The next couple of months are going to force me to crank up the energy with various projects on the go – and that will be great because that will give me a focus, something to stop me from navel gazing for a while – but it’s the aftermath of these that worries me. I know there is always a hangover, a comedown and I need to make sure I have something else to take up my time and not let it drop again. Easier said than done, but you’ve got to try.

Time to start climbing out of the hole? Been doing that for the last ten weeks. Just hope that this time I’m going to get a foothold and make progress.


The Case of the Missing Personality



The hardest thing about taking medications which change your chemical make up is that your personality changes. I’ve gone from a spontaneous, outgoing, ‘life and soul’ figure to a quiet, introverted and impassive human being. Now obviously as you age you do “settle down” but the person I was ten to twelve years ago would not recognise the person I have become. Even worse the person I am now would probably hate the old me. So is there a point where I could meet the two in the middle or is this just my life now?

You do wonder how much is choice and how much is the medication. Have I deliberately (or even subconsciously) retracted into myself to avoid the manic spikes in my personality? I am still capable of saying the wrong thing and being in the state the late Carrie Fisher called “Liquid Confidence”. The manic does mean that my mouth works before my head has time to catch up and it’s exhilarating and joyous and risky and makes you feel like a kid again. It’s still in there but over the last decade it has been pushed down by the tablets and by me in order to try to function properly at work.

I really miss the manic me – it definitely helped with the creative side of me and also made me a much more interesting person. I know that there is a lot of research on whether Bipolar or Manic Depression has links to creativity and other benefits, and the results are inconclusive, but I know from my own experience the spark is essential. That dose of mania, the madness that comes with it made me a better teacher, better musician, better person. Yes I could say or do the wrong things and not even realise until it was too late but a big part of me would rather be high than low. And I know from speaking to those around me they feel the same way. Being told by those closest to you that they don’t recognise you is heartbreaking. Honest, but heartbreaking.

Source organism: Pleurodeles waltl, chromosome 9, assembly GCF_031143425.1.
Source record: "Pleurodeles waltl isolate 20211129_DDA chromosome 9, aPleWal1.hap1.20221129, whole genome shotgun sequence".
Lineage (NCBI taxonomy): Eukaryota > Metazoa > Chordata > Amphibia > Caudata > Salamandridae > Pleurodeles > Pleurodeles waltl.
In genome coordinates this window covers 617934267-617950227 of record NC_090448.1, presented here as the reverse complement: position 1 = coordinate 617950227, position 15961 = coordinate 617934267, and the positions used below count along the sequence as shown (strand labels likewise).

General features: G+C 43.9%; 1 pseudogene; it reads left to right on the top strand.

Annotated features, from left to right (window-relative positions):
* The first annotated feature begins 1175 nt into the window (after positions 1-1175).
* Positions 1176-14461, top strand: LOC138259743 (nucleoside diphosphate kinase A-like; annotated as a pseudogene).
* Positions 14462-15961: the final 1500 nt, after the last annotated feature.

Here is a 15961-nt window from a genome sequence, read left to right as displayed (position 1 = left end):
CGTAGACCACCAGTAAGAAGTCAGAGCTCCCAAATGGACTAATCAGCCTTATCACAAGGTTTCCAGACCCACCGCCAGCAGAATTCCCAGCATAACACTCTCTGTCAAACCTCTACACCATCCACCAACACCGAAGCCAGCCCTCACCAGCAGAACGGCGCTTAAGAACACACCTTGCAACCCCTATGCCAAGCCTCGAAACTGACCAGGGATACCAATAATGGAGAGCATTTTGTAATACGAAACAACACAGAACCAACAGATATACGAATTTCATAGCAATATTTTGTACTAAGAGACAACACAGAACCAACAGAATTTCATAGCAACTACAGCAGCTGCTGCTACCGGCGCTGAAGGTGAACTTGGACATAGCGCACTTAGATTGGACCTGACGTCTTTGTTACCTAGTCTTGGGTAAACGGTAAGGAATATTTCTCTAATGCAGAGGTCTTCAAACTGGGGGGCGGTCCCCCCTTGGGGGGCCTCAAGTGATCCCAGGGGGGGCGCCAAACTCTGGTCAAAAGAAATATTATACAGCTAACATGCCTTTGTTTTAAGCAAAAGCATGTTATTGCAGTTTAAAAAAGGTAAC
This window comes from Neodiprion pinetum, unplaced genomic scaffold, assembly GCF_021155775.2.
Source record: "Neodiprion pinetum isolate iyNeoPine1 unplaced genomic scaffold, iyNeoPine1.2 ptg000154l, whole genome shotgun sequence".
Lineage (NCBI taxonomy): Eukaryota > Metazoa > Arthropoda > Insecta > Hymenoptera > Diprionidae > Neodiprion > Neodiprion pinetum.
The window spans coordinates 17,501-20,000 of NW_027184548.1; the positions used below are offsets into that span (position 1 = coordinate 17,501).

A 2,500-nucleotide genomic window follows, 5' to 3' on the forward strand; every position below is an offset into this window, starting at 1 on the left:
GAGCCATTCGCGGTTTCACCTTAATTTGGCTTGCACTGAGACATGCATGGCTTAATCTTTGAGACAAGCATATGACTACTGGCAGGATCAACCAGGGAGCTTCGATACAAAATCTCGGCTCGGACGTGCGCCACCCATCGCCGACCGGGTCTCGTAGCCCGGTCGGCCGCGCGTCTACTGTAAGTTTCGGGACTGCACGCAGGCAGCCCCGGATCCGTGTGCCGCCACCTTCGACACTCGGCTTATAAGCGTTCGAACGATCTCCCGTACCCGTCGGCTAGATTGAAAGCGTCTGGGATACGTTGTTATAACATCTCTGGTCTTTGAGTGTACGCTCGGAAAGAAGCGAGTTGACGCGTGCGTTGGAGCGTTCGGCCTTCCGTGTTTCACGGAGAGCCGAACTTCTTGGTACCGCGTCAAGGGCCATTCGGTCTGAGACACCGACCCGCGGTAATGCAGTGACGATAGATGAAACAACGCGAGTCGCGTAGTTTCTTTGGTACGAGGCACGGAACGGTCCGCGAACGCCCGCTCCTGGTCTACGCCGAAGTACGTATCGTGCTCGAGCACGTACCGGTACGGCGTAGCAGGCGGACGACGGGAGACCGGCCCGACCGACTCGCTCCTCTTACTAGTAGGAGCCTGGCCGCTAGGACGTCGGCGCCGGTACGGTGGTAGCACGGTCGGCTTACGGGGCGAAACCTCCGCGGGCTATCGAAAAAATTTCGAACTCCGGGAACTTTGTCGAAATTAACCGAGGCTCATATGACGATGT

SO how do you deal with it? We are looking at how the medications work in combination just now and where we can take the foot off the downward thrust and instead allow me to climb up from the depression dip I’ve not been able to shake for the last couple of months. But there is a strong argument that I should be being more proactive and setting myself targets to get up and do things rather than just sit and wallow in the misery I am used to.

Easier said than done because you use all your energy to get through work and by the end of the day your tank is empty – come the weekend sleep is available and you can enjoy a dozen hours in bed. Sounds like a fair way to work, but it doesn’t take into consideration the fact I’m married with three kids. If I were single and without ties then I could live like that but I’ve a wonderful family that deserves better and I should be fighting to make sure they get the best of me too.

I don’t want to look back and think of the missed opportunities with the family. I don’t want to regret the way I acted around them. I don’t want to push them away. The sadness that I have is that I know all of this, yet during the periods I struggle with the depressive side of the Bipolar I just can’t grasp on to those chances. I need something to help me.

My amazing wife is looking after three kids as well as me and she is now living with a man she doesn’t recognise compared to who I was a decade earlier. We both miss JD.

So what’s the compromise that could help here? Well we can lower the dose of Quetiapine to only act as a sedative and stop using it at a higher dose to even out my moods when I’m already on another tablet doing the same thing. Perhaps looking at returning to therapy – speaking to someone. The first batch I had of four sessions just didn’t seem to work, but giving up on it instead of trying someone else was maybe too hasty.